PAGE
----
Sunday, November 17, 2013

Stones From The River by Ursula Hegi





At last, I finally get to revisit this old favorite. I've been wanting to reread it for years, but the “To Read” stacks just keep growing, and overflowing.

Spanning the years 1915 to 1952, this novel tells the story of Trudi Montag, a Zwerg (dwarf) woman, and collector of secrets, in the little German town of Burgdorf, who, with her father, runs the library, and hides Jews in the cellar during World War II.

Not only is this book a heart wrenching portrait of what it is like to be different, to be disdained and discounted because of one’s physical appearance, to want love but always be denied it, it also has a cast of the most vivid, memorable characters. There’s Trudi’s friend, Georg, whose mother will never forgive him for not being born a girl, and the mysterious Unknown Benefactor who leaves gifts for the townspeople, Frau Simon, the red-haired milliner who will never sell anyone a hat unless it looks good on them, and Frau Doktor Rosen, a female doctor whose husband, no one can ever decide, is either too lazy or sick to work, and her daughter, Eva, who is Trudi’s friend, but only in secret, and Emil Hesping, the manager of the gymnast club who has the wonderful gift of being able to make anyone smile, laugh, and feel better. Tragic, beautiful Ingrid. And many more. They’re wonderful, unique and special characters, it’s a treat to learn about and get to know.

When she is thirteen, Trudi goes to the circus and meets Pia, a dwarf woman like herself, but a beautiful, stylish one. She teaches Trudi not to feel so alone, and to embrace being special. It’s a life changing encounter. Trudi begins making changes, first with her clothes, she stops wearing the children’s clothes her father buys off the rack of local stores for her and instead learns to sew, making dresses that show her off to best advantage, she chops off her blonde braids, and affects a stylish bob, and begins to wear chic hats and high heels.  She begins to exude a new confidence. And we see her first disillusioning brush with love and feel every bit of her pain at knowing she will never be a wife and mother, or belong to someone, like most women. Her loneliness touched me so deeply that many times I cried, both for her, and for myself, because I know what that’s like.

As Hitler becomes increasingly dominant, more and more the people seek solace in the library, finding comfort in books about handsome doctors and pretty nurses, cowboys and Indians, stories where love conquers all and good always triumphs over evil. It’s a terrifying time of suspicion, paranoia, book burning, Nazi youth groups, anti-Semitism, and Nazi propaganda. People Trudi has known all her life begin to disappear because they disagreed or dared to criticize the new regime.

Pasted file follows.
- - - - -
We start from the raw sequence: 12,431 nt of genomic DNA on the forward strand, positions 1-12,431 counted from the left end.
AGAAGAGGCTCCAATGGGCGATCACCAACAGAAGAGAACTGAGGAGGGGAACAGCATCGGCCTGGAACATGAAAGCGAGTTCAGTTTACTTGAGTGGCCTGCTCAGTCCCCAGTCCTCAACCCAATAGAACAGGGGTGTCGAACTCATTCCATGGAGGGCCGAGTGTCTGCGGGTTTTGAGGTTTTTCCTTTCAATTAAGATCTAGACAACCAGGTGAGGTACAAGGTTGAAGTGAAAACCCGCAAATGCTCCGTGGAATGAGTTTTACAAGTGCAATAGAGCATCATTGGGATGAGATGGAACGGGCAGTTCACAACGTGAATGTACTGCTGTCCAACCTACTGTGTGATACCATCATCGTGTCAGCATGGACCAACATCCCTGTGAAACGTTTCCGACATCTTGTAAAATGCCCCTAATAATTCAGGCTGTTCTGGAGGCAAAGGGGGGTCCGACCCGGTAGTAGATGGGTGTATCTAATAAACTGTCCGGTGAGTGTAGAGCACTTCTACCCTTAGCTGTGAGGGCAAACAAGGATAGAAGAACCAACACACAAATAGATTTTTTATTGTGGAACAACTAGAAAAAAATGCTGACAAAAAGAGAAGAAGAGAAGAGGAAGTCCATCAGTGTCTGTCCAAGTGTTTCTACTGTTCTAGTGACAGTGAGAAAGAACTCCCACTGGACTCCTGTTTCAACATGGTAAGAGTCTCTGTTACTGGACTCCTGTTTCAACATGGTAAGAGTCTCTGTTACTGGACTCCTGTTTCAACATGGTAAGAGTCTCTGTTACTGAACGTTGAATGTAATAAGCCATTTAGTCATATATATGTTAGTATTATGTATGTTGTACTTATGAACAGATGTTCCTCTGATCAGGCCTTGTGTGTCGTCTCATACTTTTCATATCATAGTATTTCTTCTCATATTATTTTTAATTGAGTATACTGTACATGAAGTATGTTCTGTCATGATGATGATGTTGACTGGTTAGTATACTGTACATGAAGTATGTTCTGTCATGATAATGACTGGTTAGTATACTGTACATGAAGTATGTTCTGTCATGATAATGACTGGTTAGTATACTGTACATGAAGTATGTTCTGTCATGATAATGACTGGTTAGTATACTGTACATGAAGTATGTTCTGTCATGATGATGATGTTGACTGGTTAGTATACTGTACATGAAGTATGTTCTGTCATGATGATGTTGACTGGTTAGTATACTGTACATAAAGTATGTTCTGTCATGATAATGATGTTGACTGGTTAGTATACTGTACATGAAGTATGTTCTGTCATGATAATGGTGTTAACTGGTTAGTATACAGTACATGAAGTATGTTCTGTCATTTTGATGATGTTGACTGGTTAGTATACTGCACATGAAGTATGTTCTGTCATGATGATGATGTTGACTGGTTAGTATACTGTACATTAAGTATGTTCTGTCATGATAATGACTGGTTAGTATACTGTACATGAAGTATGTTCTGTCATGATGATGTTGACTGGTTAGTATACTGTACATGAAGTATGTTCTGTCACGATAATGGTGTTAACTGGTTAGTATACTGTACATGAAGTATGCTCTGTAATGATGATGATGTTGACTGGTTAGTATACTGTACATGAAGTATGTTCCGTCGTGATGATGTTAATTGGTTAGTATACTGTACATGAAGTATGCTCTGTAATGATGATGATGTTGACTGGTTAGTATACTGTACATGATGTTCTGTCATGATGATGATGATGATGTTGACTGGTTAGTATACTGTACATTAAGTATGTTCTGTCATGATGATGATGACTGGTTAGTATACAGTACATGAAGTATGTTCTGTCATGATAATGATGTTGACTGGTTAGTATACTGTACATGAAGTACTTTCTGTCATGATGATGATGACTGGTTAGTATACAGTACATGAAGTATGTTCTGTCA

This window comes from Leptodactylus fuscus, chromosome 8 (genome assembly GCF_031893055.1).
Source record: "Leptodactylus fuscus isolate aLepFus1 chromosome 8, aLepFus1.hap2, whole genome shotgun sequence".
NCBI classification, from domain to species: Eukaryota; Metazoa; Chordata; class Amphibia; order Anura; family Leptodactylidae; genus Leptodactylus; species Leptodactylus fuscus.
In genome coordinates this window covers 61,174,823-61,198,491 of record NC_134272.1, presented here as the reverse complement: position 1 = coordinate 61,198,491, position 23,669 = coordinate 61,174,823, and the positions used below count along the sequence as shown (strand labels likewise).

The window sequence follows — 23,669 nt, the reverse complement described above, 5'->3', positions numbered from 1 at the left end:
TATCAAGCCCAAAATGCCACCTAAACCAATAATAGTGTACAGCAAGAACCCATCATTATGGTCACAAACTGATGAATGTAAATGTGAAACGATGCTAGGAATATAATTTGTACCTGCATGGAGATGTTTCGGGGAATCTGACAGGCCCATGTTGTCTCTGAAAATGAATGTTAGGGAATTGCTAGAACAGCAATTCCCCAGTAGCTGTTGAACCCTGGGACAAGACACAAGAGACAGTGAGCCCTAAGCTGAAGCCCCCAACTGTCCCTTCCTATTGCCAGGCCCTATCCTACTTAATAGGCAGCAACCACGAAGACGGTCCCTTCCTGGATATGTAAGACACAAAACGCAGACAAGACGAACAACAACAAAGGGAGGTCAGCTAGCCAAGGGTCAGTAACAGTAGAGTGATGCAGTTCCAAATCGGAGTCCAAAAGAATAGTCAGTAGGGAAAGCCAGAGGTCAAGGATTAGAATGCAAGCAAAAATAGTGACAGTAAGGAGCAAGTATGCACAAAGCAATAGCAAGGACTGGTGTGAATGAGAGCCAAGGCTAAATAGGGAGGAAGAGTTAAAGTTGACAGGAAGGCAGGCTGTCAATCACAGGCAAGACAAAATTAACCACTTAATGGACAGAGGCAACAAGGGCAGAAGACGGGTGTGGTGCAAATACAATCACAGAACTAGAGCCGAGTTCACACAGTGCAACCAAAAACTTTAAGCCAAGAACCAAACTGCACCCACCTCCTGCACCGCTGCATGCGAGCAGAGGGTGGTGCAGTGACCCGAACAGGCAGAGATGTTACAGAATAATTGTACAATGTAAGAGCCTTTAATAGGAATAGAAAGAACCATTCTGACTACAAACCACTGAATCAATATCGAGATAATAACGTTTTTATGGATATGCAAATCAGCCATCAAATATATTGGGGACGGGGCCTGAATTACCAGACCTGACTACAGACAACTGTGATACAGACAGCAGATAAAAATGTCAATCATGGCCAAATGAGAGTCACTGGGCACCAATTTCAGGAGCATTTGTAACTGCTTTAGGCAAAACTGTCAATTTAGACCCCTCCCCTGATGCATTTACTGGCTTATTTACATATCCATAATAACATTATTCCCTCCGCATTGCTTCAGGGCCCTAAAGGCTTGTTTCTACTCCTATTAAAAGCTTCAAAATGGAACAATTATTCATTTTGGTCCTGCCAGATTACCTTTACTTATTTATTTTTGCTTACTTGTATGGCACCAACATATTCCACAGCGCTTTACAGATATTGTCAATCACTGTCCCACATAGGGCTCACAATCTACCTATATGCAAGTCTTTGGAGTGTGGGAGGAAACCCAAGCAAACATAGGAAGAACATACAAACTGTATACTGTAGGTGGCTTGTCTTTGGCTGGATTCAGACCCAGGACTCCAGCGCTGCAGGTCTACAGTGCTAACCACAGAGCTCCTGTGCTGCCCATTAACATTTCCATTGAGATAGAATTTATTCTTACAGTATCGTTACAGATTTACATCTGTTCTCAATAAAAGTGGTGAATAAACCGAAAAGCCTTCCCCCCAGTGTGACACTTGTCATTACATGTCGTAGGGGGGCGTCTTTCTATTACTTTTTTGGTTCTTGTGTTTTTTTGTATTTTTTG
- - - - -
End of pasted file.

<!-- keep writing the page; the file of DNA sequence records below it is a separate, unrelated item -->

As a person who knows what it is like to be different, Trudi understands better than most the plight of the Jews and helps those she can.

After the war, when so many people she knows, or knew, have been lost or changed, all anyone wants to do is go on, forget, and rebuild. But amidst the hope, as life goes on, there fresh tragedies, some of which will break your heart if, like me, you've come to care about these characters.

I love this book so much. It’s one of those stories where, reading it, I wanted with all my heart for it to have a happy ending, for everything to turn out all right, even though I knew it probably wouldn't ring true, life just isn't like that. I've read a lot of books over the years, some I’ve forgotten, some I've remembered, but this is one that has always stayed with me. I recommend it to everyone who loves historical fiction or any kind of novel with characters so real they reach right off the page and touch your heart.

1 comment:

Daniel Efosa Uyi said...

hey nice post mehn. I love your style of blogging here. The way you writes reminds me of an equally interesting post that I read some time ago on Daniel Uyi's blog: What To Expect From Dating A Rich Girl vs Dating A Poor Girl .
keep up the good work.

Regards